Glenn Reynolds almost certainly knows more about America's and China's space programs than I do, but I think his characterization of Chinese progress vs. American stagnation ignores at least one important consideration.
Space experts differ on whether China wants to compete directly with the U.S.—perhaps, given our slow and fumbling efforts, beating us back to the Moon—or simply displace Japan as the prime technological power in Asia. On the one hand, the U.S. retains a huge lead, while China is still building up spacecraft, like lunar probes and orbital docking equipment, that we mastered back in the 1960s. On the other hand, like America in the 60s, China is forging ahead, while the U.S. in the 21st century is, at best, standing still.
What would America be doing if we weren't standing still? Sending people to Mars? Establishing a permanent base on the moon? Lowering the cost of lifting mass into earth orbit? Those are all great ideas that I'm very much in favor of... but they're also much harder than what we did in the 1960s and what China is doing now. It seems that the cost and difficulty of progress in space isn't linear, and America has hit a steep part of the curve. China may be catching up to us, but that doesn't mean that they'll be able to bound past us... they're likely to run smack into the same mountains we have.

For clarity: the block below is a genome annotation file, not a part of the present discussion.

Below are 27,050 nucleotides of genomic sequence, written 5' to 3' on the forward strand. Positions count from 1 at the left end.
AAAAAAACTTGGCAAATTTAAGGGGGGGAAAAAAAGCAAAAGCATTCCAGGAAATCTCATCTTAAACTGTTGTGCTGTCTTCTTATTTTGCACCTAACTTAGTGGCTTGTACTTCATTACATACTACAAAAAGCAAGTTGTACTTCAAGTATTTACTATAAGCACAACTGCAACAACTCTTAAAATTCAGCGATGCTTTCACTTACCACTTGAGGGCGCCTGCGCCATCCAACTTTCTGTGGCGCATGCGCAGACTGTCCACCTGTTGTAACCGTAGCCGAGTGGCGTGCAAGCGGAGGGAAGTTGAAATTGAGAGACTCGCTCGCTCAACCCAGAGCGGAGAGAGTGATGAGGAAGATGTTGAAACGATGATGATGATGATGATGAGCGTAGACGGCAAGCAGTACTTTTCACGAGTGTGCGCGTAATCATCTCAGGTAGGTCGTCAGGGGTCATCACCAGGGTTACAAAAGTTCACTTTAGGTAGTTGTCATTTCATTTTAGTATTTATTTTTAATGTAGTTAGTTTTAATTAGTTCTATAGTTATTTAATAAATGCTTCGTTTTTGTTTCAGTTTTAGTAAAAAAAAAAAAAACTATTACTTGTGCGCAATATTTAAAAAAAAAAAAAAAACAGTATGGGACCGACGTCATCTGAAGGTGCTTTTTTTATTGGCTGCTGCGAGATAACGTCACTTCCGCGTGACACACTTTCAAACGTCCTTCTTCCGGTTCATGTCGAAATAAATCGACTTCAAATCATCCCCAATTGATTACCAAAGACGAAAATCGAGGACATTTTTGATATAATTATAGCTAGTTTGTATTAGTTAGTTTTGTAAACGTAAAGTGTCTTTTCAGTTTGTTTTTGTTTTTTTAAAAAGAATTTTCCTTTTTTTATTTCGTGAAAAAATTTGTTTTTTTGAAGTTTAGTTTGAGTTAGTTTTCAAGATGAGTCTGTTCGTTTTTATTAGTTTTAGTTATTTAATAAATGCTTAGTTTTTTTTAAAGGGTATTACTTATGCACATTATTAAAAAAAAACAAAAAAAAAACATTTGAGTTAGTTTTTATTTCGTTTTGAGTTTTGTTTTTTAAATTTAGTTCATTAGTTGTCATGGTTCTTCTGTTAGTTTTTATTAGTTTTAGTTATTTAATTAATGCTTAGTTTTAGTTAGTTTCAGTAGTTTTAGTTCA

America's space program has stagnated, but not only because of stifling bureaucracy, lack of vision, and national distraction. The next steps, as most people envision them, are going to be harder, more expensive, and more dangerous than what we've done in the past, by more than an order of magnitude. I'm sure Reynolds knows all this, and perhaps he'd even care to elaborate on what I've said.